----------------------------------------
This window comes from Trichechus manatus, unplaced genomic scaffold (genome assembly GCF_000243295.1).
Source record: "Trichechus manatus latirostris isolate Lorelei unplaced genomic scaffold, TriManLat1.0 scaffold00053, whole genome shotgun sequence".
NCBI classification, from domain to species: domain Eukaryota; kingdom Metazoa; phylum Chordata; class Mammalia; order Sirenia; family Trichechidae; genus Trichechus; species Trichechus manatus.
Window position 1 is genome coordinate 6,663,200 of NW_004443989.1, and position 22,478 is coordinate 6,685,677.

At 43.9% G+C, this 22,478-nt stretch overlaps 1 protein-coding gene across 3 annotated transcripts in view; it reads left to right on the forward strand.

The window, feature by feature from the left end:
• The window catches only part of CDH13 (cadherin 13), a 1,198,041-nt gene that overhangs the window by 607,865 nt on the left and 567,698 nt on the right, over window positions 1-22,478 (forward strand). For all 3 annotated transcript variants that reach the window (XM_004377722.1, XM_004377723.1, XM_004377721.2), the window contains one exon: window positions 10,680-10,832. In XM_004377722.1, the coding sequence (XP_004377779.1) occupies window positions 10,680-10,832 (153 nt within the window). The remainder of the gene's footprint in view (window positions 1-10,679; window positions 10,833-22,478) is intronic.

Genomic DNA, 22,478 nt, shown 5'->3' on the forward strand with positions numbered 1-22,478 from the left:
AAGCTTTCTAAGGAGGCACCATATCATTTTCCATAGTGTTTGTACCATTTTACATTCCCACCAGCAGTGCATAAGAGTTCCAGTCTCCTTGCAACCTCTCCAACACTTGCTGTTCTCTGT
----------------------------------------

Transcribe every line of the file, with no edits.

This window comes from Trichechus manatus, unplaced genomic scaffold (genome assembly GCF_000243295.1).
Source record: "Trichechus manatus latirostris isolate Lorelei unplaced genomic scaffold, TriManLat1.0 scaffold00053, whole genome shotgun sequence".
NCBI classification, from domain to species: domain Eukaryota; kingdom Metazoa; phylum Chordata; class Mammalia; order Sirenia; family Trichechidae; genus Trichechus; species Trichechus manatus.
Window position 1 is genome coordinate 6,663,200 of NW_004443989.1, and position 22,478 is coordinate 6,685,677.

At 43.9% G+C, this 22,478-nt stretch overlaps 1 protein-coding gene across 3 annotated transcripts in view; it reads left to right on the forward strand.

The window, feature by feature from the left end:
• The window catches only part of CDH13 (cadherin 13), a 1,198,041-nt gene that overhangs the window by 607,865 nt on the left and 567,698 nt on the right, over window positions 1-22,478 (forward strand). For all 3 annotated transcript variants that reach the window (XM_004377722.1, XM_004377723.1, XM_004377721.2), the window contains one exon: window positions 10,680-10,832. In XM_004377722.1, the coding sequence (XP_004377779.1) occupies window positions 10,680-10,832 (153 nt within the window). The remainder of the gene's footprint in view (window positions 1-10,679; window positions 10,833-22,478) is intronic.

Genomic DNA, 22,478 nt, shown 5'->3' on the forward strand with positions numbered 1-22,478 from the left:
AAGCTTTCTAAGGAGGCACCATATCATTTTCCATAGTGTTTGTACCATTTTACATTCCCACCAGCAGTGCATAAGAGTTCCAGTCTCCTTGCAACCTCTCCAACACTTGCTGTTCTCTGT